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Japan’s Ruling Party Wants to Export Its Next-Generation Fighter. The Public Is Reluctant. 

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Japan’s Ruling Party Wants to Export Its Next-Generation Fighter. The Public Is Reluctant. 

The LDP’s coalition partner is opposed to allowing exports of the co-produced fighters, citing public resistance to the idea.

Japan’s Ruling Party Wants to Export Its Next-Generation Fighter. The Public Is Reluctant. 

An artist’s concept image of a sixth-generation fighter jet, a joint project undertaken by Italy, Japan, and the U.K.

Credit: Japanese Ministry of Defense

To “achieve the most effective coordination” on co-developing next-generation fighters, Japan, Britain, and Italy have agreed to establish a new international body to expedite and oversee the process, based on a treaty signed by their respective defense ministers on December 14, 2023. The trilateral scheme aims to enhance the “national security” and “international influence” of each participant by fostering “cooperation in combat air power” while strengthening their defense industrial base. The treaty’s signing is part of the fundamental transformation in Japanese defense policy that has continued under the Kishida Fumio administration.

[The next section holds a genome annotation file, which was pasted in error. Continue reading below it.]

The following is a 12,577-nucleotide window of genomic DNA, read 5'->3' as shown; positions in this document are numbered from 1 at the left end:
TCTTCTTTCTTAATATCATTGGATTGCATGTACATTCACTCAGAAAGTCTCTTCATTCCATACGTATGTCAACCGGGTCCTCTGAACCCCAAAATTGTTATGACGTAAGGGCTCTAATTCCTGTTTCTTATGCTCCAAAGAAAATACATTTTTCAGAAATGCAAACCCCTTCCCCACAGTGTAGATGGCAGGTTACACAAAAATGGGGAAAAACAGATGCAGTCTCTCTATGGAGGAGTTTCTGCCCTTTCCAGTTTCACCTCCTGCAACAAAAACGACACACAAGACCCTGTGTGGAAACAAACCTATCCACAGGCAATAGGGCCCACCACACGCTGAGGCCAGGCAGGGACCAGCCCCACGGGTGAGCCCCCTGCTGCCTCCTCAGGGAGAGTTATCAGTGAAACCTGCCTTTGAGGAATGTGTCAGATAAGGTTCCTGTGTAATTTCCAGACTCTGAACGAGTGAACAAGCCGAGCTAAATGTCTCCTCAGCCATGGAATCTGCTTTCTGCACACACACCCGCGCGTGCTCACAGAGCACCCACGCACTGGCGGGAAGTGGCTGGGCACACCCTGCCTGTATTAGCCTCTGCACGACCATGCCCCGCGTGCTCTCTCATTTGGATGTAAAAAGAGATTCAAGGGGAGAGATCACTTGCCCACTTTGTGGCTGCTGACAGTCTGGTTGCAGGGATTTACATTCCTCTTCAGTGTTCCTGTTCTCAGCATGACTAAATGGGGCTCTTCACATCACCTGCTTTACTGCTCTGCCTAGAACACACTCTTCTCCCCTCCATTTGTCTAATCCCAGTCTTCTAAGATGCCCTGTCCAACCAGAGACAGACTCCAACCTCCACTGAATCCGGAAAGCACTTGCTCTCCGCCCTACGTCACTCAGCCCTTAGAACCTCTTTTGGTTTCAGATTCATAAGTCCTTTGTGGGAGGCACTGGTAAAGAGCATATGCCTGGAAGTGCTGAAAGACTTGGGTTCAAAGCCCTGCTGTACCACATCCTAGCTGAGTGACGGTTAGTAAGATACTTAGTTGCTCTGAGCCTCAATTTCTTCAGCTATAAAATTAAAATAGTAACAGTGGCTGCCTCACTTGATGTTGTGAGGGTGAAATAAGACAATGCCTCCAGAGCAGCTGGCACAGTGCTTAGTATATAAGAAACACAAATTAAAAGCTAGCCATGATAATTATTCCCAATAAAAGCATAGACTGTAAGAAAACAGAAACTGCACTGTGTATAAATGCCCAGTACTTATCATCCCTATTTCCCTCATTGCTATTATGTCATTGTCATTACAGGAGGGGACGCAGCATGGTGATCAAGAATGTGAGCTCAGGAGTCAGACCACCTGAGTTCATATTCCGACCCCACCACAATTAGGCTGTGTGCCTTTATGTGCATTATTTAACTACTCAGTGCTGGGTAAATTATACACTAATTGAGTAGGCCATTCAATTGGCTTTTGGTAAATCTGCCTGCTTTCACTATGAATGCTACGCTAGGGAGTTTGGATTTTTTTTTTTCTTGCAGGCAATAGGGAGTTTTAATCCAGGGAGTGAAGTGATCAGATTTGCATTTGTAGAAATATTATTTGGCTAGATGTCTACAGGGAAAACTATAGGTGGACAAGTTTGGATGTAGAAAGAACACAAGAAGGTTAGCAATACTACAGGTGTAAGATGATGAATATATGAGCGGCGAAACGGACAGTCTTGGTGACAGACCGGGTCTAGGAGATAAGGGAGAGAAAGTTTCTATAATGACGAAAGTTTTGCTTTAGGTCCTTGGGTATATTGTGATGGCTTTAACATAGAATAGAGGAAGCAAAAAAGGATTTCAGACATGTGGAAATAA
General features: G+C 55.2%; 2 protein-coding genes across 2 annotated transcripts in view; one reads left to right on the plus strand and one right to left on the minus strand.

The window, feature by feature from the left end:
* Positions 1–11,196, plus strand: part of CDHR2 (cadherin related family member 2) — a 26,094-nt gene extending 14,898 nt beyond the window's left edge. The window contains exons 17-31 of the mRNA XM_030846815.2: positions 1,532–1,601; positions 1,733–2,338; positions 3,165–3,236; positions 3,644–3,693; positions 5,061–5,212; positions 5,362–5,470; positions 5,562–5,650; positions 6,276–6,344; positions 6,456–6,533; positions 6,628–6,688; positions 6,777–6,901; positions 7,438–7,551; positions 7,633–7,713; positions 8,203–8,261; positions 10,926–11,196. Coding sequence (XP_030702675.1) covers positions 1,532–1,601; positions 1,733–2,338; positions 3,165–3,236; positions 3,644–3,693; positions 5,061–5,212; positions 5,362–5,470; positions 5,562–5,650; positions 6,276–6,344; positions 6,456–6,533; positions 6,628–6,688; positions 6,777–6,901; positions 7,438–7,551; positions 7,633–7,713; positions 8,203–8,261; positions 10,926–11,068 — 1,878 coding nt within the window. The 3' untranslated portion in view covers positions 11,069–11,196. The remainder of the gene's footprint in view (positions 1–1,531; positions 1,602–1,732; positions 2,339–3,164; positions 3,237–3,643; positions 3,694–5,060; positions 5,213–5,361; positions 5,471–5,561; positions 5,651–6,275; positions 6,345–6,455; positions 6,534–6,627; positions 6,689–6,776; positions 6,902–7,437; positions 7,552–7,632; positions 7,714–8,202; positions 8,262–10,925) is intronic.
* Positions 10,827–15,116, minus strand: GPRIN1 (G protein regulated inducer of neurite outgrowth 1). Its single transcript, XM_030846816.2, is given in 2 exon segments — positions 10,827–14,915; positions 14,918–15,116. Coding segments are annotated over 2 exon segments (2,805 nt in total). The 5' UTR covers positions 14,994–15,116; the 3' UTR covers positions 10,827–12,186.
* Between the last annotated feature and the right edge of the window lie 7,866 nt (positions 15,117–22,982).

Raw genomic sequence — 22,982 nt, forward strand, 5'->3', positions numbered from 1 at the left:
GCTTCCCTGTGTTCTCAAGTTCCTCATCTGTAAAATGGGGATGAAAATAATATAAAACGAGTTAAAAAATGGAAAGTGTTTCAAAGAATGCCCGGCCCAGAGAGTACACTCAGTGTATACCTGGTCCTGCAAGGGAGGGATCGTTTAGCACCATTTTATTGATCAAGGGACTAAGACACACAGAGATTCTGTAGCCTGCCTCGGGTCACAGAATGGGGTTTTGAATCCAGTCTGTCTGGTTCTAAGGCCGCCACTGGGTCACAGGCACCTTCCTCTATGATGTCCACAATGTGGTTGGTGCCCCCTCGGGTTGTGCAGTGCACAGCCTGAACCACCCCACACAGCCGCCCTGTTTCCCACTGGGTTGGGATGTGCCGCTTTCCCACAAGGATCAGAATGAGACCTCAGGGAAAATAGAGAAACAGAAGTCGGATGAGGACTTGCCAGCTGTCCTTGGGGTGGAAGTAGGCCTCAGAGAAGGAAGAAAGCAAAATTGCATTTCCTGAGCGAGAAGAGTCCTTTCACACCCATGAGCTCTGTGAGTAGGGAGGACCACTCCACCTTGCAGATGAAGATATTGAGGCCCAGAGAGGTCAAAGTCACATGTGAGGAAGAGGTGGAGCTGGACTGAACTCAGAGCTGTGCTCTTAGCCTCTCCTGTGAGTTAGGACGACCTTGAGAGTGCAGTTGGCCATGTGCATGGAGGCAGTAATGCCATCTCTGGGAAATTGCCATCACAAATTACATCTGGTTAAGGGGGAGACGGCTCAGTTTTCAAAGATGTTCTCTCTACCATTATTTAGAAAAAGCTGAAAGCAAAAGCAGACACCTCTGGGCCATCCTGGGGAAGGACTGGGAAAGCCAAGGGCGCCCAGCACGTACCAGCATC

Under Kishida, Japan has set course to become the third largest military power in the world by significantly ramping up its defense expenditure in the coming years. Japan adopted an “exclusive defense” policy for almost the entirety of its post-war history, shunning excessive military buildup and shying away from being a geopolitical force to be reckoned with. Kishida has reversed those tendencies by taking a more assertive approach to deal with Japan’s deteriorating security environment – for instance, his government committed to acquiring long-range missiles and launched an Official Security Assistance program to provide defense equipment to nations across the Indo-Pacific region.